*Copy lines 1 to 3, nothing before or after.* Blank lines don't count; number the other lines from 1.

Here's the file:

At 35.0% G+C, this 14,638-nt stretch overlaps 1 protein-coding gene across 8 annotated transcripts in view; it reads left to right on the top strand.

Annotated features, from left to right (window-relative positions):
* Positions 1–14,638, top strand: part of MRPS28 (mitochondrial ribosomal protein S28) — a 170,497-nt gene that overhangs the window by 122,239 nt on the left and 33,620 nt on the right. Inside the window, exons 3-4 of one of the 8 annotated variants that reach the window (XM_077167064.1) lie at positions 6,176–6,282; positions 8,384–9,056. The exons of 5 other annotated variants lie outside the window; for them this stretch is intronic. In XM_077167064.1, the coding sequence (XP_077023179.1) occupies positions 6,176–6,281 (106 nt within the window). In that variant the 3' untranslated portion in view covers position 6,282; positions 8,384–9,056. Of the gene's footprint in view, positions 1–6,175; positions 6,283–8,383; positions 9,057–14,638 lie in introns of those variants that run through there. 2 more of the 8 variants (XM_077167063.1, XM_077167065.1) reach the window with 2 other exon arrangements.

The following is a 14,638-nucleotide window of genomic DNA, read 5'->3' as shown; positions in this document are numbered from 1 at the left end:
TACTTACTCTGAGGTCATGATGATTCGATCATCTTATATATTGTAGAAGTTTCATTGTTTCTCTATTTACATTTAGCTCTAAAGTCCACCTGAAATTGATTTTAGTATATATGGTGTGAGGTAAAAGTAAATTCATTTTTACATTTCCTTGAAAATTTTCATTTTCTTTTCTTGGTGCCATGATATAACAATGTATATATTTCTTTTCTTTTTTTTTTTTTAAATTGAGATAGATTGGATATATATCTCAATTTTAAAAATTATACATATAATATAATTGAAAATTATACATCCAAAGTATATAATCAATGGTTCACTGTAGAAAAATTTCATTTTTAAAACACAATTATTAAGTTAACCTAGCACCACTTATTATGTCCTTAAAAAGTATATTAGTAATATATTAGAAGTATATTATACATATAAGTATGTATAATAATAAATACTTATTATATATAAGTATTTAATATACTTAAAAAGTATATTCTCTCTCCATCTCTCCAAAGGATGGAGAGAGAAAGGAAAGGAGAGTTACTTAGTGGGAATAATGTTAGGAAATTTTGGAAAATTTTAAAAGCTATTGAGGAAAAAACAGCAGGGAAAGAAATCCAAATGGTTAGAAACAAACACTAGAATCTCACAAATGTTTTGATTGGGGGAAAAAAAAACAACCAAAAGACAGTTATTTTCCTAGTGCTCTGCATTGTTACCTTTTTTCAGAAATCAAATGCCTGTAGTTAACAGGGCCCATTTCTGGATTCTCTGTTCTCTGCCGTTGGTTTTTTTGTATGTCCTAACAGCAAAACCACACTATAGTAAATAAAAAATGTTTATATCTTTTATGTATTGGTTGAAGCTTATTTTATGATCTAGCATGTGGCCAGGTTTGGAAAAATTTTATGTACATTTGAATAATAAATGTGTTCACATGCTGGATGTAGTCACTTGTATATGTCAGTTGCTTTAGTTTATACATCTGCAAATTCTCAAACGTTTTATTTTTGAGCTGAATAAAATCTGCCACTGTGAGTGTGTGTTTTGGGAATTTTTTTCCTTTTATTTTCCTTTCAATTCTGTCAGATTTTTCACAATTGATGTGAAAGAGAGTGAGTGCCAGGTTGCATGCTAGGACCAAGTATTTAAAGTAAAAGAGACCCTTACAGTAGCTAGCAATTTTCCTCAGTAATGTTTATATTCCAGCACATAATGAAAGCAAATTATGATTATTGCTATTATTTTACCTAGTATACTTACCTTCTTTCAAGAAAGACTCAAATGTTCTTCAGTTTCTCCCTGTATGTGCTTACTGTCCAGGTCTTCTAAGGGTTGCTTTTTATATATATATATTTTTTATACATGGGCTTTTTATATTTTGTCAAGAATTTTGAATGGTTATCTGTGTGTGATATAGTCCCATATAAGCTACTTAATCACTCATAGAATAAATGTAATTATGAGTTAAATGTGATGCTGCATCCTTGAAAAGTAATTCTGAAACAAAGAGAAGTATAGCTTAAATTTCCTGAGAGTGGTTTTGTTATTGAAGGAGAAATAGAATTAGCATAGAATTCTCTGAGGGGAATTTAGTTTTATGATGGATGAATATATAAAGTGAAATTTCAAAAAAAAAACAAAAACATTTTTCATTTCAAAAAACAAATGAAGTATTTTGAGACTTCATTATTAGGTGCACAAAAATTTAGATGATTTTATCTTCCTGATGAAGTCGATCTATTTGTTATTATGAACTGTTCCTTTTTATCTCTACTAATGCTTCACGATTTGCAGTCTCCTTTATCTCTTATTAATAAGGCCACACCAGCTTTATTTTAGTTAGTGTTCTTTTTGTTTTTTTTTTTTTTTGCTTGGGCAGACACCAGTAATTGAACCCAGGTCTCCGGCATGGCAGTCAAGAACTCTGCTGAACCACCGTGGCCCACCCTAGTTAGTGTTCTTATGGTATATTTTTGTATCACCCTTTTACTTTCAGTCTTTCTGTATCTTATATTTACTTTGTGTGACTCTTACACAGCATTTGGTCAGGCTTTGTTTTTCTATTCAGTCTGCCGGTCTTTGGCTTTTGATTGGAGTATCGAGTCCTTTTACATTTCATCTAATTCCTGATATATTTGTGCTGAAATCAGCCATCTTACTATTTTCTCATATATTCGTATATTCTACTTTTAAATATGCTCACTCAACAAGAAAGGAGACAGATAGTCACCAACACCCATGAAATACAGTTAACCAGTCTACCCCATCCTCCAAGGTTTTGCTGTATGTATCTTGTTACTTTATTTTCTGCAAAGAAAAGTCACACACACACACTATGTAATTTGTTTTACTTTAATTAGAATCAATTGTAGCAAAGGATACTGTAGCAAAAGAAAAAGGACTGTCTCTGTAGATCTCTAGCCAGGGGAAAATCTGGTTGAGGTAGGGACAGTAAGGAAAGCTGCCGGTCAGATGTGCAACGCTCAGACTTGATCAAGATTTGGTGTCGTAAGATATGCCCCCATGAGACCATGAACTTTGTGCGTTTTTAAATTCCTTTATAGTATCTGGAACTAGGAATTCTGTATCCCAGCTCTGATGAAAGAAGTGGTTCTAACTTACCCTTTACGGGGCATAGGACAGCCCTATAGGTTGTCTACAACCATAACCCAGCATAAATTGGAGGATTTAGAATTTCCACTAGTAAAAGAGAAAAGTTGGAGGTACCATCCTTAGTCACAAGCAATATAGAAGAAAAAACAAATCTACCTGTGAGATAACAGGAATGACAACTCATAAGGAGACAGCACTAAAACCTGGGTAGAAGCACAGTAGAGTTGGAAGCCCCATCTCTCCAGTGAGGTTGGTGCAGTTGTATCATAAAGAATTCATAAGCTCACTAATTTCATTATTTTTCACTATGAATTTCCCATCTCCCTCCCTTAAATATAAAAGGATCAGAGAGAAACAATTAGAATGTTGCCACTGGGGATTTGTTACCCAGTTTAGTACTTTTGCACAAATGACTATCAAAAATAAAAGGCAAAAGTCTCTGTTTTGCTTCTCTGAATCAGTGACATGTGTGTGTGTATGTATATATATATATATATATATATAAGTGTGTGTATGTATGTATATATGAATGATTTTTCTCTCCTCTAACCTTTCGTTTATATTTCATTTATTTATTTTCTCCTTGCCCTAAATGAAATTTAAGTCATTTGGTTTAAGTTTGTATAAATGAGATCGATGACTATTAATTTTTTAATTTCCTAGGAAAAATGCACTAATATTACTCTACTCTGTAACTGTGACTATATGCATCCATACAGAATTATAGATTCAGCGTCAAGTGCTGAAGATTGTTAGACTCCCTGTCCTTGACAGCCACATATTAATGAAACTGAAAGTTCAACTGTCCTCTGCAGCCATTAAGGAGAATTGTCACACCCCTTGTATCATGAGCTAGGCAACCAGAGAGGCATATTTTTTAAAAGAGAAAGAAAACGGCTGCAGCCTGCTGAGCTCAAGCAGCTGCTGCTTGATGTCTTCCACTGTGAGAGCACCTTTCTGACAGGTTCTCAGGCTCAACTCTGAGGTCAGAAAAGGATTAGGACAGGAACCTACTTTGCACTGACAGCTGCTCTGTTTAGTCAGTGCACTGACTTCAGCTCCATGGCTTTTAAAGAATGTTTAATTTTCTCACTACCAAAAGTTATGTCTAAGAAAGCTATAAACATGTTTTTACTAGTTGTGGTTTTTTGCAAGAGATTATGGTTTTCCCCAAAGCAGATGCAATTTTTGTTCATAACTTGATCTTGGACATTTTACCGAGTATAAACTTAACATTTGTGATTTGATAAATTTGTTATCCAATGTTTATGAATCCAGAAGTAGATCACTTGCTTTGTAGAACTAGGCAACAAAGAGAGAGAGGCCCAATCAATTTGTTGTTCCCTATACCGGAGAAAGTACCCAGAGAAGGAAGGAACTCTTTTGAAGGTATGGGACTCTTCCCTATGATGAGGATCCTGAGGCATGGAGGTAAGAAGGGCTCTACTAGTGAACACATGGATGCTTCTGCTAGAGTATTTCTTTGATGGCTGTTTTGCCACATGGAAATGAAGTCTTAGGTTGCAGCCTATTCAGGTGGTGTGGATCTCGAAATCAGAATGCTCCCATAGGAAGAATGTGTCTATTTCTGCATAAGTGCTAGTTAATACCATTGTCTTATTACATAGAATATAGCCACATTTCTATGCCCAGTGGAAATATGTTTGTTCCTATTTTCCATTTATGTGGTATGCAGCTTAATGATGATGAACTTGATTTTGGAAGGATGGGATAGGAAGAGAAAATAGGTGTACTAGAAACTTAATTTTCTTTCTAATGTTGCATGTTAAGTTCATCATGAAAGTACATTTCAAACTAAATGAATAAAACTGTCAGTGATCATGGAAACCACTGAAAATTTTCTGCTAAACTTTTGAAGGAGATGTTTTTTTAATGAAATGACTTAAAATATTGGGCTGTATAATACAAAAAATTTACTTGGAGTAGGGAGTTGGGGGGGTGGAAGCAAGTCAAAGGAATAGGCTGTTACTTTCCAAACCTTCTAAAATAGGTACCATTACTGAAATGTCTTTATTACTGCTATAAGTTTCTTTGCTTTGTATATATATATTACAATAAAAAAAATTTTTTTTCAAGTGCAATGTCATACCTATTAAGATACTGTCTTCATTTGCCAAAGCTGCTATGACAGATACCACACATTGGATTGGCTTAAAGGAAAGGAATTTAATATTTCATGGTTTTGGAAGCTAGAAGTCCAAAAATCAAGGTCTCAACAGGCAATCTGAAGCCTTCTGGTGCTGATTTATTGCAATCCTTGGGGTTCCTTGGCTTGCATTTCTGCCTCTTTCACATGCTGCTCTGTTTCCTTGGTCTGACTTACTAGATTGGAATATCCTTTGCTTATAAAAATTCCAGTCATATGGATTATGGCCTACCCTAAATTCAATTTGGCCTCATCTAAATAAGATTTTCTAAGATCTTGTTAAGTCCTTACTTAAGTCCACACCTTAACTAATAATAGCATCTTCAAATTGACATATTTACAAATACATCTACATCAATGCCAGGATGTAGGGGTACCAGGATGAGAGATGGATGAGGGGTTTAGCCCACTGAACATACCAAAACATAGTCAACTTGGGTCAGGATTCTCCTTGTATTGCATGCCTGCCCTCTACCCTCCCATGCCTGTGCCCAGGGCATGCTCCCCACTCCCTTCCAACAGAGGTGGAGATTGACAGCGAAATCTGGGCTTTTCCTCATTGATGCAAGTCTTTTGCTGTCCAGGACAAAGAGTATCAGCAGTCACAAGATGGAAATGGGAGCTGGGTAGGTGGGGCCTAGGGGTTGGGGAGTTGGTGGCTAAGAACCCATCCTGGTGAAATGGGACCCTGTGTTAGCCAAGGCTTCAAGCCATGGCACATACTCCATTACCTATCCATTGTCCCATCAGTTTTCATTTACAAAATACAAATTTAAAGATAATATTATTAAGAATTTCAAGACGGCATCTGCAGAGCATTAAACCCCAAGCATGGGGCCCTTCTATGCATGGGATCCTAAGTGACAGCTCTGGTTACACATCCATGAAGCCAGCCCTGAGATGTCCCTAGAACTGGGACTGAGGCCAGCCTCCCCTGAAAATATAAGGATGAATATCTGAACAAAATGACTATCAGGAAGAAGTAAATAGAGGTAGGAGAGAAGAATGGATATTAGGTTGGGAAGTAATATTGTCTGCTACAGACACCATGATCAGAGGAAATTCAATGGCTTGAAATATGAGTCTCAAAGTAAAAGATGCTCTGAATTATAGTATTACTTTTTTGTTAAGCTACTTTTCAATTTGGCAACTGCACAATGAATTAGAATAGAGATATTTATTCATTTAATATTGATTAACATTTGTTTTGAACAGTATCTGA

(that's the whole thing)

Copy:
At 35.0% G+C, this 14,638-nt stretch overlaps 1 protein-coding gene across 8 annotated transcripts in view; it reads left to right on the top strand.

Annotated features, from left to right (window-relative positions):
* Positions 1–14,638, top strand: part of MRPS28 (mitochondrial ribosomal protein S28) — a 170,497-nt gene that overhangs the window by 122,239 nt on the left and 33,620 nt on the right. Inside the window, exons 3-4 of one of the 8 annotated variants that reach the window (XM_077167064.1) lie at positions 6,176–6,282; positions 8,384–9,056. The exons of 5 other annotated variants lie outside the window; for them this stretch is intronic. In XM_077167064.1, the coding sequence (XP_077023179.1) occupies positions 6,176–6,281 (106 nt within the window). In that variant the 3' untranslated portion in view covers position 6,282; positions 8,384–9,056. Of the gene's footprint in view, positions 1–6,175; positions 6,283–8,383; positions 9,057–14,638 lie in introns of those variants that run through there. 2 more of the 8 variants (XM_077167063.1, XM_077167065.1) reach the window with 2 other exon arrangements.